Why I went to Texas

Swimwear 1956

First I’d like to say sorry to everyone, I haven’t done any postcards or emailing since I’ve been in Texas but I’m sure this big one will make it all up & you’ll see I have been busy and really living the life. It is a cliché to say follow your dreams but I believe it now so truly. Second I should probably tell you why I ever went to Texas in the first place.

Now picture, if you will, me, i.e., Miss Shitsville, in my abode, sipping lemonade from crystal glasses, redolent on a velvet Roman couch in my bed of lard,  languorous bands of honey coloured sunshine, a field of butterflies, champagne and strawberries, and omnipresent Ray-bans in 90s acid colours to shield my eyes from the glinting splendidness of my self & my villa, and to save my diamond-sharp intellect from the incessant flash*flash*flash of the paps, who are always around, like moths plinking against a buzzing lamp, trying to get to the bright cold heart of me. They are always in my bins like rats and lists of my “garbage” will occasionally appear on Twitter, although I might add that garbage to me is bread-and-butter to you. I am commonly supposed to live rather decadently, and cast a shameful pall on the faces of the self-identified Aussie “battler” (battling rather ineffectually against their own mediocrity and sense of ultimate worthlessness in a worthless world, no doubt) but all I can say is, if you were I: wouldn’t you? Nevertheless I sensed a creeping ennui; here, me, fine, supremely beautiful, covered in diamonds, bathing in the breast milk of first-time mothers to keep my youthful complexion; and yet I had begun to feel the weight of the centuries, or, or, rather, the insidious creep of time, had entered my lovely bones. To explicate is to become philosophical; I ask, I question, in the dead of night, in the velvet darkness, in the void of silence, Who is Miss Shitsville? Or, or rather, who am I? (( )) But for your purposes, and the purpose of this “blog”, there’s a short answer. Inside this cynic beats the heart of a Romantic who should have died a thousand years ago except that excessive use of laudanum has preserved me incredibly well.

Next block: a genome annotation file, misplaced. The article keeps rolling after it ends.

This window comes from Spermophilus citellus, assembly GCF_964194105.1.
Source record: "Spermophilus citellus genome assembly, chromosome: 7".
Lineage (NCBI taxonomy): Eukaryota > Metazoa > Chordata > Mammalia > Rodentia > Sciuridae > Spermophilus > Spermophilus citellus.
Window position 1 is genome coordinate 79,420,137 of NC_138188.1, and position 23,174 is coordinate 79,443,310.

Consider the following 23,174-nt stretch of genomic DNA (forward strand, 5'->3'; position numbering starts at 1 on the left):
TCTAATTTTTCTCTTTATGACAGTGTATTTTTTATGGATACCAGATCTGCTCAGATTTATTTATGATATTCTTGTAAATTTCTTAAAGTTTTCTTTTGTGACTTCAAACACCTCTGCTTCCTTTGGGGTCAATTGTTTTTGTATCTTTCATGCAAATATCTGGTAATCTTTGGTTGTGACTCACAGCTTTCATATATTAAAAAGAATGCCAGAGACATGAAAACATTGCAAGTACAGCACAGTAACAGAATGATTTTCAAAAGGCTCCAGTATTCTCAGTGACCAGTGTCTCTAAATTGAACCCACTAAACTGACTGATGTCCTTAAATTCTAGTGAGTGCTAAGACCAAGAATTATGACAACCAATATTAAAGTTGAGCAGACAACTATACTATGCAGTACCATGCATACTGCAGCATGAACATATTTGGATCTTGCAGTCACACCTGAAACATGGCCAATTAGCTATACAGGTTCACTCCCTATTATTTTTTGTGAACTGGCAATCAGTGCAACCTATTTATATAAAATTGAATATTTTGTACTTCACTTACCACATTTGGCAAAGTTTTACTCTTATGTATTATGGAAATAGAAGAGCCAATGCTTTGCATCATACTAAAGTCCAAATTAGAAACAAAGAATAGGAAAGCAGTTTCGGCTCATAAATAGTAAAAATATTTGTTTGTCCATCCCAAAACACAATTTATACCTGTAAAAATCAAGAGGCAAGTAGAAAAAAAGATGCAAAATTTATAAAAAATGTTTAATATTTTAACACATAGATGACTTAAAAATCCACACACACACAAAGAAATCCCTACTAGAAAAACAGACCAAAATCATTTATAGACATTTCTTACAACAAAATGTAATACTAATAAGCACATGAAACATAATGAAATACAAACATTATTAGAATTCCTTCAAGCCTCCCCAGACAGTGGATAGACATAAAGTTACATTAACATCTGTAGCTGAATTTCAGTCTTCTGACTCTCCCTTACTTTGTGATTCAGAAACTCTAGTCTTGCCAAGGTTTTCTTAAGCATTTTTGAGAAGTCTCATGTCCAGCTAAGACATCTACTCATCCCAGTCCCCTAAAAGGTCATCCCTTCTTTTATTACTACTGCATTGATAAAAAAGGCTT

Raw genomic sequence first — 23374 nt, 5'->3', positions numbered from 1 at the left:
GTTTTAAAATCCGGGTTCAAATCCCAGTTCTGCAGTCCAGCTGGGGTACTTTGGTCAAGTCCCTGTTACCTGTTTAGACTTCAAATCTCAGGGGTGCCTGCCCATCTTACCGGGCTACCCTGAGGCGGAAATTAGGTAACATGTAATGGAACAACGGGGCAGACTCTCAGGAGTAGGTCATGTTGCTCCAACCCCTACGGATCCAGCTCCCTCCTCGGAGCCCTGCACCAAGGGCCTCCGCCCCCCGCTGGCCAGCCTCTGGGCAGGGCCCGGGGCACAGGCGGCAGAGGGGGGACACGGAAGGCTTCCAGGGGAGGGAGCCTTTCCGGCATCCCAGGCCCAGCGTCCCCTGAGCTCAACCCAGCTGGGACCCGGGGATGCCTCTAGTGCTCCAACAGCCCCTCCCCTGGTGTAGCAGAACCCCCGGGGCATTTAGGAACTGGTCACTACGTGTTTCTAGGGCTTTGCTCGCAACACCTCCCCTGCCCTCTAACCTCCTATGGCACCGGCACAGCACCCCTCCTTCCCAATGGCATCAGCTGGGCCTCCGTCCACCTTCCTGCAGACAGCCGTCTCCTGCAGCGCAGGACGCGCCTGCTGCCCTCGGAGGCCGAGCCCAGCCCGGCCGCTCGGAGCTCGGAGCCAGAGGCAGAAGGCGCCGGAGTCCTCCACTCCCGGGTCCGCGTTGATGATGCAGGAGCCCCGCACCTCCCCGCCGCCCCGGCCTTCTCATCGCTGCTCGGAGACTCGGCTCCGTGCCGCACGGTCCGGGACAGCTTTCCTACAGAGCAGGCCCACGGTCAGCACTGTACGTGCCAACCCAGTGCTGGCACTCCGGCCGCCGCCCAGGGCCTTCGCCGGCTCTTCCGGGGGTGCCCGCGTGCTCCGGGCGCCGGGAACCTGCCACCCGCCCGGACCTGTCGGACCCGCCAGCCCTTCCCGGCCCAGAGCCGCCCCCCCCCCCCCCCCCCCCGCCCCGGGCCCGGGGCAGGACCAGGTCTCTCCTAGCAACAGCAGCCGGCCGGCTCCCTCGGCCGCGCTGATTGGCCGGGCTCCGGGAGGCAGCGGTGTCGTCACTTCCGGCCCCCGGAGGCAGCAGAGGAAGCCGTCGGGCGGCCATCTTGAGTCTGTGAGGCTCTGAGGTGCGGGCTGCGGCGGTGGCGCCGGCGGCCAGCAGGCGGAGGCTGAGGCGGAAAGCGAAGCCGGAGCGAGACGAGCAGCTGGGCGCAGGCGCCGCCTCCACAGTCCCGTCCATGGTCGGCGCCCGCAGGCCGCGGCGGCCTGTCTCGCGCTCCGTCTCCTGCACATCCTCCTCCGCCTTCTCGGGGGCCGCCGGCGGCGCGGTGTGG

So I attained some gainful employment – the less of which is said, the better. It was just the type of job people like you always thought I should get instead of wasting my life. Typically the middle classes are swinging voters unless they perceive that everyone in their electorate is as miserable as they are, in which case they will become dedicated Liberals in order to keep it that way. The offices were on S- Street, below street level. It was a rabbit warren of dark wood, glass partitions and speckled brass bars.

It is always sunny on one side of S- Street, and dark until quite late on the other side. The place where I worked is on the dark side, and consequently everyone there is dyspeptic. Also they wear these green visors that make their faces fishy green beneath them. The people who have been with the company the longest have the palest skin and the weakest, most watery eyes, and I think you’ll rather enjoy the thought of I, Miss Shitsville, spending my blue days underground with a race of people who are slowly de-evolving. Directly opposite is a bright expanse of newish shops, all chromium and plate glass. If you look at them from the low angle coming up into the street, you can’t see into the windows at all: the plate glass reflects the roof of my building very clearly, and TIMR written backwards; if you watch a girl going in to the shops from that angle it looks like she is walking over the roof of TIMR and opening a door into the sky.

In the morning I commanded tonnes of freight to cross the Atlantic with the tip of my pencil. By mid-morning word would have come up from one of the accountants (Bernard) that the figures were wrong and the market wasn’t nearly that strong, so I wiped out six ships and the livelihood of fifty dockers with the other end of my pencil. At my lunch hour I went to the pub and got quite toasty. In the afternoon I went to sleep in my chair with my feet crossed on the desk, wrapped up in my Burberry astrakhan coat. As I awoke the pale beige blots in front of my eyes resolved into the faces of the youngest office boys. They had never seen an upper-class sot before, and they watched me very carefully as I slept, leaning in so close they could have kissed me.

Basically I had a lot of money kicking around but it wasn’t until I was sitting on the floor in my office and going through a 3kg bag of Fan Tales looking for a Heath Ledger wrapper that I realised my life had become pretty shit. So I took inspiration from my favourite episode of the Monkees, “The Monkees in Texas”. It starts with the Monkees sitting in a golf cart, they stop. Peter says, “Where are we?” Mike, who’s driving, says laconically, “Peter, we’ve been driving for five days straight…. We’re in Texas.” I should add at this point that everything I learned in life that was ever worth knowing I learned from The Monkees.

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